U.S.-Russia relations at the end of the Bush administration reached their lowest point since the Cold War. The Obama administration hit the so-called “reset button” in an attempt to turn the page, but many commentators panned this overture as a policy of appeasement or a misguided attempt to ignore the troubled past of the relationship.
“What these critics don’t understand is that the reset is not a Russia policy. It was an opening tactic intended to improve the poisoned atmosphere of the relationship that Obama inherited from his predecessor. The administration wanted to ratchet down the tension and create an environment in which the two countries could discuss issues of shared interest and manage disagreements,” said Fellow Samuel Charap at a CAP event on the future of the U.S.-Russia relationship last Wednesday.
Charap was joined by former Secretary of Defense William Cohen, CAP Senior Vice President of National Security and International Policy Rudy deLeon, and CAP President and CEO John D. Podesta for a discussion of President Barack Obama’s summit with Russian President Dmitri Medvedev in Moscow on July 6-8. The event also marked the launch of Charap’s new report, “After the ‘Reset’: A Strategy and New Agenda for U.S. Russia Policy.”
Charap outlined at the event a comprehensive strategy for engagement to follow the reset tactic: building a stable partnership with Russia in order to work on important foreign policy goals such as nuclear nonproliferation, Afghanistan, and climate change; preparing for any challenges that Russia might present from political confrontation to deteriorating socioeconomic conditions; integrating the country into international institutions in order to promote democratic practices and the rule of law; ensuring security and stability in the post-Soviet region; bolstering our energy security and that of our allies; and encouraging the development of a democratic Russia that respects human rights, political pluralism, and the rule of law.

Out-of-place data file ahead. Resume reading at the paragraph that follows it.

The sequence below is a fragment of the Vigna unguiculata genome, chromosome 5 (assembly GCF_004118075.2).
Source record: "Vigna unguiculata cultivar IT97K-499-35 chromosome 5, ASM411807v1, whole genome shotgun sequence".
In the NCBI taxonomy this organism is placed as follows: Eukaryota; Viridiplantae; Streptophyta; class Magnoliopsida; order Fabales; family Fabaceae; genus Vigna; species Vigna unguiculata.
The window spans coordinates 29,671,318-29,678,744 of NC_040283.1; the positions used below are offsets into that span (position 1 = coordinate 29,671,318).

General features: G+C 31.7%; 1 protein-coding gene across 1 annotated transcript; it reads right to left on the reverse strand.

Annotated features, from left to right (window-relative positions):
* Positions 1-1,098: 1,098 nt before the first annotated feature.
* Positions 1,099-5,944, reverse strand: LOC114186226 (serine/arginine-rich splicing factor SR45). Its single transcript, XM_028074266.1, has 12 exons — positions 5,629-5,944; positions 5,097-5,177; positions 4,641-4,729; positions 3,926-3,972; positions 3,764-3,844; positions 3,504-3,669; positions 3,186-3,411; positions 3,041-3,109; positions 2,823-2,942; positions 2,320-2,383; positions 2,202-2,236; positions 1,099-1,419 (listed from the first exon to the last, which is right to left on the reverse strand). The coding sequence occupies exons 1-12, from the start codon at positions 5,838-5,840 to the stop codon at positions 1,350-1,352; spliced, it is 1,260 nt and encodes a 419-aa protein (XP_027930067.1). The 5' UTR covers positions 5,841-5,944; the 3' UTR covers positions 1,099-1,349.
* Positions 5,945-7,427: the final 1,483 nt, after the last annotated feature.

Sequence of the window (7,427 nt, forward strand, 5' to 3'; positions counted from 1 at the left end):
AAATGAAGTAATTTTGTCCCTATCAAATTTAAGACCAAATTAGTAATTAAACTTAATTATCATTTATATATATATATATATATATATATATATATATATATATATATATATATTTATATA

Charap described this approach as a progressive strategy for U.S. Russia policy, because of its emphasis on international engagement, a cooperative approach to global security, the importance of building strong alliances, and promotion of fundamental American values. It reflects core American ideals and furthers U.S. interests, and asserts that there is no conflict between the two.
Charap also gave his forecast for this week’s summit. The focus of the meeting will likely be on traditional security issues such as arms control, nonproliferation, Afghanistan, and North Korea, he said. Iran will probably not be a headline issue because of the political situation there. Non-security issues such as the economic crisis, energy, and business relationships will also get attention, but they will be a second billing. Areas of contention such as missile defense and NATO enlargement are unlikely to be emphasized, as both sides will focus on areas of agreement. Cohen and Charap both praised this agenda, though Charap’s report emphasizes that it is critical it to expand the relationship to overlooked non-security issues, such as cooperation on climate change.
Charap also remarked that although this week’s summit presents an opportunity to chart a new course, Russia remains a difficult partner. “The bilateral relationship will always be a mixture of competition and cooperation. And the restrictions on political pluralism reflect a values gap that has often complicated cooperation,” he said.
Cohen agreed, saying, “We don’t have trust. We still have great suspicion about their ambitions. They have great suspicions about ours. But they are going to play a critical role in the 21st century… We have to make sure that we do everything we can to make them a partner and a potential ally. And someone that is dedicated to the same stable world order we’d like to see.”
Cohen also saw the Russia’s cooperation as essential for curbing Iran’s nuclear ambitions. “Russia will have far more leverage than we will,” he said, pointing to historical ties and serious commercial interests between the two countries. “The question is are they going to be willing to exercise that leverage in their dealing with Iran?”
Cohen argued that Russia could benefit from Western investment, and that the European Union and United States could assist in diversifying the country’s economy, which is dependent on natural resources and has suffered during the global downturn.
He also reflected that, “If we approach other countries and treat them with respect, understanding that we’re going to differ and that we may have very contentious issues … then I think there’s great hope for the future.”
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